The Apple Watch might be getting a camera – and that's an amazing idea
Opinion: just imagine the convenience of being able to shoot pictures and videos from your wrist mid-run
A newly registered patent suggests that a future iteration of the Apple Watch might have a built-in camera – and that would be amazing.
As Gadgets & Wearables (opens in new tab) reports, patent US-11571048-B1 (spotted by the eagle-eyed sleuths at Patently Apple (opens in new tab)) describes a strap with a central cradle that holds the watch itself in place. A quick-release mechanism would allow you to quickly pop the central unit out, and use it as a tiny camera.
Personally, I think that photography and running are natural partners. Running (particularly trail running) is a way to escape the city and explore new, beautiful places. It was while running beside a river that I got my first ever glimpse of a tiny, jewel-like kingfisher, one of my favorite club runs takes us past a smallholding that's home to a trio of adorable pygmy goats, and I've lost count of the number of beautiful sunsets I've seen during an after-work 5k.
Sure, you can stop and capture these moments on your phone (except for the kingfisher, which was gone in an azure flash), but it would be so much easier if you could simply use your watch to take a snap without digging a cumbersome handset out of your backpack first.
There might a risk of dropping the detachable central watch unit if you're not too careful, but a tiny little camera within arm's reach would make it so much easier to save and share those special sights.
I'm not just thinking of Instagram, either. Garmin Connect has a feature for sharing photos with your workout stats laid out on top, and Strava has a function for adding snaps to your workouts too.
Of course, the idea of a smartwatch with a camera has been tried before. Back in 2015, the Samsung Gear arrived on the scene – a chunky device that was designed to compete with Apple and had a camera built into the strap.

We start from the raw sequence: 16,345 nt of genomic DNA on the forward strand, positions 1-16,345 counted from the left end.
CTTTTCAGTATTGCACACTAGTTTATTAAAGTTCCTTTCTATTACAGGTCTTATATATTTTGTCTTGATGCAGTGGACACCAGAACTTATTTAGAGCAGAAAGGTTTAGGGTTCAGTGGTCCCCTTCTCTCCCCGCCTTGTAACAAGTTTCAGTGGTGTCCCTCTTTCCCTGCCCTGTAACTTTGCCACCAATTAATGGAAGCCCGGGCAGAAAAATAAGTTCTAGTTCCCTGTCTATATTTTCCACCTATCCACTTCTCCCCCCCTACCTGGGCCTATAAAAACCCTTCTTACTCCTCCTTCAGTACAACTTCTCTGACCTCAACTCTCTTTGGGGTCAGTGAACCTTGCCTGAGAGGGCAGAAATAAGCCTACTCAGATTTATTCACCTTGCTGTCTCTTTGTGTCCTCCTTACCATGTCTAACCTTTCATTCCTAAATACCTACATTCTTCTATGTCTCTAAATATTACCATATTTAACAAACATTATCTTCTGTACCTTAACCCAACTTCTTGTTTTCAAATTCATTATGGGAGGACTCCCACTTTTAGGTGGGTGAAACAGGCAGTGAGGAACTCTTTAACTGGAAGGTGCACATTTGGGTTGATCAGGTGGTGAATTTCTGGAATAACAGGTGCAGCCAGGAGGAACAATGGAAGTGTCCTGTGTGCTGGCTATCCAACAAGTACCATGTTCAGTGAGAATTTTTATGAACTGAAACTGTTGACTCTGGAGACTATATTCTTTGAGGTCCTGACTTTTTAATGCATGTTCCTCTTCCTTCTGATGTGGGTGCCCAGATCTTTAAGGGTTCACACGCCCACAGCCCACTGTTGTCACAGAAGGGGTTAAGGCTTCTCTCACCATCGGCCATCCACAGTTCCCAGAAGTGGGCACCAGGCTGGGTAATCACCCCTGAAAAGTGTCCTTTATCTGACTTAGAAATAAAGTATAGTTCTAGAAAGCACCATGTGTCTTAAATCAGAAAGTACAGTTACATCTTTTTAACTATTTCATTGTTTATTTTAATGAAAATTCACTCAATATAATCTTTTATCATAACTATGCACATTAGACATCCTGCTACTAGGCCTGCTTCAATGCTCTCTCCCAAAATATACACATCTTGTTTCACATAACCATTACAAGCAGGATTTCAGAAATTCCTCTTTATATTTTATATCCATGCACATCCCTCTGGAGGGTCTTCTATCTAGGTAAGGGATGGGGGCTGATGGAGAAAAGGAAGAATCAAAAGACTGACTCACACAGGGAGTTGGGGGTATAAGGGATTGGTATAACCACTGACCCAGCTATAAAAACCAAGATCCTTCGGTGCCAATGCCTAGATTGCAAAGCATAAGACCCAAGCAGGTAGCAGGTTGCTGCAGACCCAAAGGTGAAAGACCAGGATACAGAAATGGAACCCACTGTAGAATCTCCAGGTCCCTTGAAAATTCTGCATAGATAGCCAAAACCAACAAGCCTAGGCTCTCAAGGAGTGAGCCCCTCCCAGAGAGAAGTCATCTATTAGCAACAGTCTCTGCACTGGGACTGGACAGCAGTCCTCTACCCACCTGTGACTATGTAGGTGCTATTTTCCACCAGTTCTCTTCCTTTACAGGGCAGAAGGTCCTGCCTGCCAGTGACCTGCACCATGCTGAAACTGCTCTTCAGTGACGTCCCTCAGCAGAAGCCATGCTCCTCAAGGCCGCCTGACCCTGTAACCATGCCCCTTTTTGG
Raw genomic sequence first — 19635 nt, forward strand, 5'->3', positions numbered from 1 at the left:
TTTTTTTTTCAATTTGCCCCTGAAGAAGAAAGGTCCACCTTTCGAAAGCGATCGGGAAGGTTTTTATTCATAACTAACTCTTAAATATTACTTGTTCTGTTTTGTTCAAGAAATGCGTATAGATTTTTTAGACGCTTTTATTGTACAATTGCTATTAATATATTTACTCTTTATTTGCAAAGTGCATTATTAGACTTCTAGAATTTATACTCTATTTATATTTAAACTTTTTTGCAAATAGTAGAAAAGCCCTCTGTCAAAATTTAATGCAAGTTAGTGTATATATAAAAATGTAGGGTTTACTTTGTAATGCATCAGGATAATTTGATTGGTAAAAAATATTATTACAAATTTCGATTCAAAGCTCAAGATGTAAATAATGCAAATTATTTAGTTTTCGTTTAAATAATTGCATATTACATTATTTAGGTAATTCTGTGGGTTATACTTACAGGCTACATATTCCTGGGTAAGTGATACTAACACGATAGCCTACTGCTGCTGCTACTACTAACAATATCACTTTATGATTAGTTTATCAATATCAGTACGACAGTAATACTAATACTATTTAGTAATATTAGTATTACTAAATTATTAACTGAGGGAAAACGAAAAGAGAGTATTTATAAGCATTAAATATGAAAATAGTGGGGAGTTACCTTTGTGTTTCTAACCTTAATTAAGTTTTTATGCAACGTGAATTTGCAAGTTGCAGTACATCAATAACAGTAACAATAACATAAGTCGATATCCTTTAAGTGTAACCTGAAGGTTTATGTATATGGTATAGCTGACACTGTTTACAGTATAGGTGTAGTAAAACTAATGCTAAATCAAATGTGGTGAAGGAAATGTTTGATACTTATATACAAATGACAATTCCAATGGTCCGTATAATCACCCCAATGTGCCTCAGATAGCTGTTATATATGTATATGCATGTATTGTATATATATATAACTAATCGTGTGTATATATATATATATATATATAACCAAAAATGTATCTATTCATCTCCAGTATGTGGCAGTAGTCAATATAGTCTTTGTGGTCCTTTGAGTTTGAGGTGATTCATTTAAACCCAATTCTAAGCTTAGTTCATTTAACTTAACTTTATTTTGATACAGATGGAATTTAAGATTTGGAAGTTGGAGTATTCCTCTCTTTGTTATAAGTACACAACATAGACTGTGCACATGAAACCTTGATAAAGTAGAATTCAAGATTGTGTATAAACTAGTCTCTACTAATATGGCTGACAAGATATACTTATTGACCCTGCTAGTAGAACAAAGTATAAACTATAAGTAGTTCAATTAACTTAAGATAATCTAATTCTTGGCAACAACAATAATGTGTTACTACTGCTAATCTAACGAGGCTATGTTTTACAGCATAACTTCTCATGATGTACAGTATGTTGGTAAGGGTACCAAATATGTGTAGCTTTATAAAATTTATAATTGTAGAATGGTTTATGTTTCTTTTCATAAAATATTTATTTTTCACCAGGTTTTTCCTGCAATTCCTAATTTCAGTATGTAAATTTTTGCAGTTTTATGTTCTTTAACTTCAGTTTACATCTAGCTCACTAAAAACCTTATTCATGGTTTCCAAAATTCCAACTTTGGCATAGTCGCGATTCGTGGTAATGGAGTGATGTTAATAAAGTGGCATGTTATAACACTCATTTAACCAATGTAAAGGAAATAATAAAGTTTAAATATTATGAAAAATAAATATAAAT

I didn't have the chance to test the Gear at the time, but my colleagues on Advnture's sister site TechRadar tell me it wasn't great. It was convenient, sure (it could even record a few seconds of video) but the picture quality wasn't great, and it made the watch much more expensive than it would have been otherwise.
To be honest, the quality looks pretty decent to me (check out the sample shots in TechRadar's review (opens in new tab)), especially considering the Gear's camera was fixed in place so you had to manuever your wrist awkwardly to take a shot.
Apple's proposed system would be a lot more ergonomic, and digital cameras have come a long way in the last eight years. Action cameras in particular are smaller than ever, and capable of shooting heaps of 4K, image-stabilized footage.
Of course, a patent isn't a guarantee that a particular technology is ever going to make its way into a commercially available product. but as The Verge (opens in new tab) notes, this isn't the first camera patent Apple has registered. Maybe something to look out for in a future iteration of the Apple Watch Ultra? Watch this space...
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Cat is the editor of Advnture, She’s been a journalist for 13 years, and was fitness and wellbeing editor on TechRadar before joining the Advnture team in 2022. She’s a UK Athletics qualified run leader, and in her spare time enjoys nothing more than lacing up her shoes and hitting the roads and trails (the muddier, the better).